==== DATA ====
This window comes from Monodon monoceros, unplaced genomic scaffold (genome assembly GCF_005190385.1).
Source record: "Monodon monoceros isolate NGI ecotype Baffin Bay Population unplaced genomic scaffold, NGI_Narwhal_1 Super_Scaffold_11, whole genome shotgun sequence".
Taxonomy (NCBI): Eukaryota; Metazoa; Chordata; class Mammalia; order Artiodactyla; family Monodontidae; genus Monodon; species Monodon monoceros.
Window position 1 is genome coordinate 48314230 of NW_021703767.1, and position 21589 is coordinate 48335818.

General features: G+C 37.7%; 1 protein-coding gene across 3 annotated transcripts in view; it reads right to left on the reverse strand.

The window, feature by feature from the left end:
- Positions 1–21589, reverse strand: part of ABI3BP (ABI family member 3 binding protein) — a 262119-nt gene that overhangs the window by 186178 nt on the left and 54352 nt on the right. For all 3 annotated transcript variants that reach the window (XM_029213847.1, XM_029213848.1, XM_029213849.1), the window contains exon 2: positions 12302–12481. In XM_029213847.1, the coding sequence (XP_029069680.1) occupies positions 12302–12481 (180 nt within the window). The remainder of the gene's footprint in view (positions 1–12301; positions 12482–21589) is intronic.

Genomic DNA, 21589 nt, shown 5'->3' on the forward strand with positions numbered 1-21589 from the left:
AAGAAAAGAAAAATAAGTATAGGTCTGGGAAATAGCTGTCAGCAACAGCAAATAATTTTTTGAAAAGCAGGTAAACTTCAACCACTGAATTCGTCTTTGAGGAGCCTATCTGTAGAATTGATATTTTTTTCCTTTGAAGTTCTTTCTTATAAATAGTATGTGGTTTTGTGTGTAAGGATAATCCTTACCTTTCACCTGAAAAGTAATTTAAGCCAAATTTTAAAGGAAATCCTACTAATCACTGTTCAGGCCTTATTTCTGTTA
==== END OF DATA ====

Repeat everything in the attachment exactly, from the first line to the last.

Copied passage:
This window comes from Monodon monoceros, unplaced genomic scaffold (genome assembly GCF_005190385.1).
Source record: "Monodon monoceros isolate NGI ecotype Baffin Bay Population unplaced genomic scaffold, NGI_Narwhal_1 Super_Scaffold_11, whole genome shotgun sequence".
Taxonomy (NCBI): Eukaryota; Metazoa; Chordata; class Mammalia; order Artiodactyla; family Monodontidae; genus Monodon; species Monodon monoceros.
Window position 1 is genome coordinate 48314230 of NW_021703767.1, and position 21589 is coordinate 48335818.

General features: G+C 37.7%; 1 protein-coding gene across 3 annotated transcripts in view; it reads right to left on the reverse strand.

The window, feature by feature from the left end:
- Positions 1–21589, reverse strand: part of ABI3BP (ABI family member 3 binding protein) — a 262119-nt gene that overhangs the window by 186178 nt on the left and 54352 nt on the right. For all 3 annotated transcript variants that reach the window (XM_029213847.1, XM_029213848.1, XM_029213849.1), the window contains exon 2: positions 12302–12481. In XM_029213847.1, the coding sequence (XP_029069680.1) occupies positions 12302–12481 (180 nt within the window). The remainder of the gene's footprint in view (positions 1–12301; positions 12482–21589) is intronic.

Genomic DNA, 21589 nt, shown 5'->3' on the forward strand with positions numbered 1-21589 from the left:
AAGAAAAGAAAAATAAGTATAGGTCTGGGAAATAGCTGTCAGCAACAGCAAATAATTTTTTGAAAAGCAGGTAAACTTCAACCACTGAATTCGTCTTTGAGGAGCCTATCTGTAGAATTGATATTTTTTTCCTTTGAAGTTCTTTCTTATAAATAGTATGTGGTTTTGTGTGTAAGGATAATCCTTACCTTTCACCTGAAAAGTAATTTAAGCCAAATTTTAAAGGAAATCCTACTAATCACTGTTCAGGCCTTATTTCTGTTA